Forecast: A couple of chances for light snow

Issued Jan. 25, 2016, covering the period from Jan. 27, 2016 to Feb. 3, 2016

Sometimes it just takes a few small changes to totally alter a forecast and this is what happened last week. The Alberta clipper came through a little earlier and quicker than expected, with only a weak push of arctic high pressure sliding in behind it. The best part is that this allowed our temperatures to remain milder than anticipated.

This forecast period will begin with another Alberta clipper system, but this one will race down from northern Alberta. This system will track rapidly through Manitoba on Wednesday or on Wednesday night, bringing with it a quick couple of centimetres of snow, mostly to central regions. Late on Friday and into Saturday another clipper will slide across southern sections of Manitoba, which will bring a chance for another couple of centimetres of snow. Temperatures will remain mild as warm air is pulled northward ahead of these systems.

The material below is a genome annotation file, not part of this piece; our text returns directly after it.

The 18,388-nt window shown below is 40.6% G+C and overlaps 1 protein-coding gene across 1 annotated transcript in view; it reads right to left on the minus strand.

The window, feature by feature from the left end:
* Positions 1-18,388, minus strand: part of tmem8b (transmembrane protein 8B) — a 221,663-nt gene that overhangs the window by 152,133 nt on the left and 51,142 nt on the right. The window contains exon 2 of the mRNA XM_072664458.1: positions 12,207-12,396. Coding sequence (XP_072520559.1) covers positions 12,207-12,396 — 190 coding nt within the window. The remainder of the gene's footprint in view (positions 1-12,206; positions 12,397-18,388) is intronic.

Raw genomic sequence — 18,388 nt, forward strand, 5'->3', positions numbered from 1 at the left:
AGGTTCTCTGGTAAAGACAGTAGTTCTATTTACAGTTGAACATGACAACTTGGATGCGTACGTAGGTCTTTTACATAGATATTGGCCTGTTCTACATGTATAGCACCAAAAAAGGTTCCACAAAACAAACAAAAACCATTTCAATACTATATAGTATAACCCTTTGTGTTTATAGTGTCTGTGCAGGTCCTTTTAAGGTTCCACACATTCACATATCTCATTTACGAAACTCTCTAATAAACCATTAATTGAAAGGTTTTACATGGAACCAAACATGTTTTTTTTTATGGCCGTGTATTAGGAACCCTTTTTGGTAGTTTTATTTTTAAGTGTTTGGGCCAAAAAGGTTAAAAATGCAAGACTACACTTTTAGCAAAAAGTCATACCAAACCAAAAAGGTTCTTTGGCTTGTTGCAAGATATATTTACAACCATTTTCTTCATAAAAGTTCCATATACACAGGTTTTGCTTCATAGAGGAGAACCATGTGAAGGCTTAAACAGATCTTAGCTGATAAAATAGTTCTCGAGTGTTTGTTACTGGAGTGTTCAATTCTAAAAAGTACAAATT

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weather map of CHUs

For the first half of next week the confidence in the forecast is pretty low. The weather models have been consistent with developing a large storm system over Colorado on Monday and then tracking it east or northeast on Tuesday and Wednesday. At first the models were keeping this storm system well to the south of us, but the latest runs have started to edge it northward. Chances are this system will stay to our south but we should keep an eye on it.

Looking further ahead, the weather models are keeping us between cold arctic air circulating around an arctic vortex centred near Baffin Island and a ridge of mild high pressure over the western U.S. This means we’ll likely continue to see our temperatures swing between mild and cool as these two systems struggle for dominance.

Usual temperature range for this period: Highs, -22 to -5 C; lows, -33 to -14 C.

About the author

Co-operator contributor

Daniel Bezte

Daniel Bezte is a teacher by profession with a BA (Hon.) in geography, specializing in climatology, from the U of W. He operates a computerized weather station near Birds Hill Park.



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